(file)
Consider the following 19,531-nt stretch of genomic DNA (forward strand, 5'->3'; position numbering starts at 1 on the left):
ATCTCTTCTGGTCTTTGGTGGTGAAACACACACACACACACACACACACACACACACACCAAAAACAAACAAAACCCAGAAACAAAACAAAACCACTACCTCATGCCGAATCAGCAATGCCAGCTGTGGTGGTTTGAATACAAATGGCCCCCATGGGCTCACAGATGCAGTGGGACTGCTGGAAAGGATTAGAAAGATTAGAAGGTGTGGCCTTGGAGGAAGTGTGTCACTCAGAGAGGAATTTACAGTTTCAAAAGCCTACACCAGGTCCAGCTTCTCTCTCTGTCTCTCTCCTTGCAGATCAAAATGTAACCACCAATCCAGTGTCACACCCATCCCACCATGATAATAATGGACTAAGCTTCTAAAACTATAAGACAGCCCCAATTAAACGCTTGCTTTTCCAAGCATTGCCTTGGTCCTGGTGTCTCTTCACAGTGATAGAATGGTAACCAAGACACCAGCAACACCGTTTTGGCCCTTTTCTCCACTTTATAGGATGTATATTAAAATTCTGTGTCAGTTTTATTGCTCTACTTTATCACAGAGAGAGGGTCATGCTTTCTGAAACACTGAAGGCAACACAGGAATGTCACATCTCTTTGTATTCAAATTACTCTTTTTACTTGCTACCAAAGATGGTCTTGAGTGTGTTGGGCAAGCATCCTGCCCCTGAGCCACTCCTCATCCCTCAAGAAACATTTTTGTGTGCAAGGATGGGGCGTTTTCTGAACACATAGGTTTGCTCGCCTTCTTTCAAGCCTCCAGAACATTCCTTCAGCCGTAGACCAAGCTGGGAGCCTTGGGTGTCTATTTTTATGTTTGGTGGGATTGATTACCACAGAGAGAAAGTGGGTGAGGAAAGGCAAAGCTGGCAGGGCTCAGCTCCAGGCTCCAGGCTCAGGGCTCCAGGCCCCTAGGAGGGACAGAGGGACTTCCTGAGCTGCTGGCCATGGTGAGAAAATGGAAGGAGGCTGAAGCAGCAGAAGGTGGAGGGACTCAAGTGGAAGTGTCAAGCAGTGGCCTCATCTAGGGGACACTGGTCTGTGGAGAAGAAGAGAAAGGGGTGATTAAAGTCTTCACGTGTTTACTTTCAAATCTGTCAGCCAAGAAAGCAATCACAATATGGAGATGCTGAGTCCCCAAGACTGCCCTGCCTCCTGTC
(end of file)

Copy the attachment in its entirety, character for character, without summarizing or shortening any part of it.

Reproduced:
Consider the following 19,531-nt stretch of genomic DNA (forward strand, 5'->3'; position numbering starts at 1 on the left):
ATCTCTTCTGGTCTTTGGTGGTGAAACACACACACACACACACACACACACACACACACCAAAAACAAACAAAACCCAGAAACAAAACAAAACCACTACCTCATGCCGAATCAGCAATGCCAGCTGTGGTGGTTTGAATACAAATGGCCCCCATGGGCTCACAGATGCAGTGGGACTGCTGGAAAGGATTAGAAAGATTAGAAGGTGTGGCCTTGGAGGAAGTGTGTCACTCAGAGAGGAATTTACAGTTTCAAAAGCCTACACCAGGTCCAGCTTCTCTCTCTGTCTCTCTCCTTGCAGATCAAAATGTAACCACCAATCCAGTGTCACACCCATCCCACCATGATAATAATGGACTAAGCTTCTAAAACTATAAGACAGCCCCAATTAAACGCTTGCTTTTCCAAGCATTGCCTTGGTCCTGGTGTCTCTTCACAGTGATAGAATGGTAACCAAGACACCAGCAACACCGTTTTGGCCCTTTTCTCCACTTTATAGGATGTATATTAAAATTCTGTGTCAGTTTTATTGCTCTACTTTATCACAGAGAGAGGGTCATGCTTTCTGAAACACTGAAGGCAACACAGGAATGTCACATCTCTTTGTATTCAAATTACTCTTTTTACTTGCTACCAAAGATGGTCTTGAGTGTGTTGGGCAAGCATCCTGCCCCTGAGCCACTCCTCATCCCTCAAGAAACATTTTTGTGTGCAAGGATGGGGCGTTTTCTGAACACATAGGTTTGCTCGCCTTCTTTCAAGCCTCCAGAACATTCCTTCAGCCGTAGACCAAGCTGGGAGCCTTGGGTGTCTATTTTTATGTTTGGTGGGATTGATTACCACAGAGAGAAAGTGGGTGAGGAAAGGCAAAGCTGGCAGGGCTCAGCTCCAGGCTCCAGGCTCAGGGCTCCAGGCCCCTAGGAGGGACAGAGGGACTTCCTGAGCTGCTGGCCATGGTGAGAAAATGGAAGGAGGCTGAAGCAGCAGAAGGTGGAGGGACTCAAGTGGAAGTGTCAAGCAGTGGCCTCATCTAGGGGACACTGGTCTGTGGAGAAGAAGAGAAAGGGGTGATTAAAGTCTTCACGTGTTTACTTTCAAATCTGTCAGCCAAGAAAGCAATCACAATATGGAGATGCTGAGTCCCCAAGACTGCCCTGCCTCCTGTC